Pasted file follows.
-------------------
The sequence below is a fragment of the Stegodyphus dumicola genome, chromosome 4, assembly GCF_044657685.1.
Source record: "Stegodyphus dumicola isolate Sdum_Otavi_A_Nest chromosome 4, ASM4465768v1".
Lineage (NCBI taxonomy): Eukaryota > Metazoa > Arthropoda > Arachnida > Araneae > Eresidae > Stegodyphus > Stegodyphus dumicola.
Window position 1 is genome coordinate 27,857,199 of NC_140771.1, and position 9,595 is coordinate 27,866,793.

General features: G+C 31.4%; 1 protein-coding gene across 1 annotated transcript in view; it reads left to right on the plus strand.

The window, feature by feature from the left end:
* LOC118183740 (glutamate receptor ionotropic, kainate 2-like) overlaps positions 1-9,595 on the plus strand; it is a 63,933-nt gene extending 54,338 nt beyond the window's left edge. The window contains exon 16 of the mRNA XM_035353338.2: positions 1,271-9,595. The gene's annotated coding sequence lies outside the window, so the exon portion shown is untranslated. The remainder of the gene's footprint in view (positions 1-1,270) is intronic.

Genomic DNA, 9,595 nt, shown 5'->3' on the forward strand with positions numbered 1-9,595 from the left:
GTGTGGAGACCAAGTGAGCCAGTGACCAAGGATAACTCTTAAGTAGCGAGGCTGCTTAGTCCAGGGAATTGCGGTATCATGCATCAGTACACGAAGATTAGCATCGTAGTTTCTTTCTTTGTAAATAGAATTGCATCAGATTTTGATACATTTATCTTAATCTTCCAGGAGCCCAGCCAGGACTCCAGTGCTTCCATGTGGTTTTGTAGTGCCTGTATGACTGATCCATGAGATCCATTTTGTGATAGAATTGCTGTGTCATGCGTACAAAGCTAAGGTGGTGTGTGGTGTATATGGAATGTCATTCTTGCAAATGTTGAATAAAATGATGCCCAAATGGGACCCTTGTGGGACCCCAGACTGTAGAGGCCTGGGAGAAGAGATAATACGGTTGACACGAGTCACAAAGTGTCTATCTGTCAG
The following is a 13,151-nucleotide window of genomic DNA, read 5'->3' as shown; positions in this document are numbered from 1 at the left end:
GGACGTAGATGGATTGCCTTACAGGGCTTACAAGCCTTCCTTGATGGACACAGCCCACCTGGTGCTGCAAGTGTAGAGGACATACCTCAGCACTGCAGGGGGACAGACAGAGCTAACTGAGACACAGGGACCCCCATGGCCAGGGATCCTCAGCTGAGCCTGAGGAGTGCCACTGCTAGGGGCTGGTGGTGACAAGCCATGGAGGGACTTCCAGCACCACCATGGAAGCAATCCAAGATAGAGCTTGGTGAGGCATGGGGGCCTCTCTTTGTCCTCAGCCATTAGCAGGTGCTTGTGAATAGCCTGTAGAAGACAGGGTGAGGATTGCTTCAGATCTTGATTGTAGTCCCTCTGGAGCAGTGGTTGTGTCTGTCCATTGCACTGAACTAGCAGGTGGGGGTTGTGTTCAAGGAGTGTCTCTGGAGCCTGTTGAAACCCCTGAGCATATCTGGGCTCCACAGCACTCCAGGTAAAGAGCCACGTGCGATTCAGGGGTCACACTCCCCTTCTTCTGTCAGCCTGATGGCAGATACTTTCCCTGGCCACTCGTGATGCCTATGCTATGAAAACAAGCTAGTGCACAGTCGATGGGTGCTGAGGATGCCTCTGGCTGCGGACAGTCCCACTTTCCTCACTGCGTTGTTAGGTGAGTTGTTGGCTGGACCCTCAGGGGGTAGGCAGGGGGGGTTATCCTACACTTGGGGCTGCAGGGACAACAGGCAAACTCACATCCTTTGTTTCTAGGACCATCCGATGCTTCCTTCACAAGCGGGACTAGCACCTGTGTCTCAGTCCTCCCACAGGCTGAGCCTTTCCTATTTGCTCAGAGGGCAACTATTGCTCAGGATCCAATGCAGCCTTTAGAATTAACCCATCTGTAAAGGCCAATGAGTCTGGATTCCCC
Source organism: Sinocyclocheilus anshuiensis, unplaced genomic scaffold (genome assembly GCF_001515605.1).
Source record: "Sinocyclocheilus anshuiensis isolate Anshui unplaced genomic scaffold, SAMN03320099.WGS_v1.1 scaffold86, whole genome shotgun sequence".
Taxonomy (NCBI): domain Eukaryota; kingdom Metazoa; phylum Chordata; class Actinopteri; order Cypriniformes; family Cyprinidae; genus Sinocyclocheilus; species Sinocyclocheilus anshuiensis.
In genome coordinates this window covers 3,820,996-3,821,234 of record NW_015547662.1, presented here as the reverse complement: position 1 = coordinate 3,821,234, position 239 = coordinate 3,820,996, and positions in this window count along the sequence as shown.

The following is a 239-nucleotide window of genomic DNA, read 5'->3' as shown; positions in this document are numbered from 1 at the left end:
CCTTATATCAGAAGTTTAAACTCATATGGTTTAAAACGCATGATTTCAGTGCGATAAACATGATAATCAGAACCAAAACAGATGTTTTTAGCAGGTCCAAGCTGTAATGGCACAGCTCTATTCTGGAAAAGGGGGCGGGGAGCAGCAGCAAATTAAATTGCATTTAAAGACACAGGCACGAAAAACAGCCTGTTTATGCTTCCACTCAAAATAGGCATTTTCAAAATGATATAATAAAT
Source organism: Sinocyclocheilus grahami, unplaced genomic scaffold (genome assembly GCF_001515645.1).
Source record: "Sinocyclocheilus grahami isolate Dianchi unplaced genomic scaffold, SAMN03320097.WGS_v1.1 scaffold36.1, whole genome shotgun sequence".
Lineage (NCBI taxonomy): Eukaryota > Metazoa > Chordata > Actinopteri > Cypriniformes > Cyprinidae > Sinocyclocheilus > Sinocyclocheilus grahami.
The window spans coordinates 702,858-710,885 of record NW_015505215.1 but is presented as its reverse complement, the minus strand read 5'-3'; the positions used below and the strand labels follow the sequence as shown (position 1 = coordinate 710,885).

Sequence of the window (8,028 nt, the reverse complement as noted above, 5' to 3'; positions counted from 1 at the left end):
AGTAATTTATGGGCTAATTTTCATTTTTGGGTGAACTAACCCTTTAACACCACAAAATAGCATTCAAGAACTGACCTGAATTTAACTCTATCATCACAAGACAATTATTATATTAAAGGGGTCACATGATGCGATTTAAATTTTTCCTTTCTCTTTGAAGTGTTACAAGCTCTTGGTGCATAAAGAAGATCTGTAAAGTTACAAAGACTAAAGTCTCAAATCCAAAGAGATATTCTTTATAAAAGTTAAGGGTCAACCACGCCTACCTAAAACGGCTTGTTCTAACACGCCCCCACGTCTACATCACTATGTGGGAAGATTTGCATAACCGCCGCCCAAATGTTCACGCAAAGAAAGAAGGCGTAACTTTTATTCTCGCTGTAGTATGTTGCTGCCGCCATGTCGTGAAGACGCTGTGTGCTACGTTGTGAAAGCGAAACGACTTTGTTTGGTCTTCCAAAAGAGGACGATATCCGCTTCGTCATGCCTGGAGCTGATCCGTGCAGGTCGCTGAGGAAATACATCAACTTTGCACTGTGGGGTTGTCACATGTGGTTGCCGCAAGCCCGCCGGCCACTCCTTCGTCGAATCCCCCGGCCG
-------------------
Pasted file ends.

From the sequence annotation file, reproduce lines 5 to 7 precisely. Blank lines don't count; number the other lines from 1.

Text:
General features: G+C 31.4%; 1 protein-coding gene across 1 annotated transcript in view; it reads left to right on the plus strand.

The window, feature by feature from the left end:
* LOC118183740 (glutamate receptor ionotropic, kainate 2-like) overlaps positions 1-9,595 on the plus strand; it is a 63,933-nt gene extending 54,338 nt beyond the window's left edge. The window contains exon 16 of the mRNA XM_035353338.2: positions 1,271-9,595. The gene's annotated coding sequence lies outside the window, so the exon portion shown is untranslated. The remainder of the gene's footprint in view (positions 1-1,270) is intronic.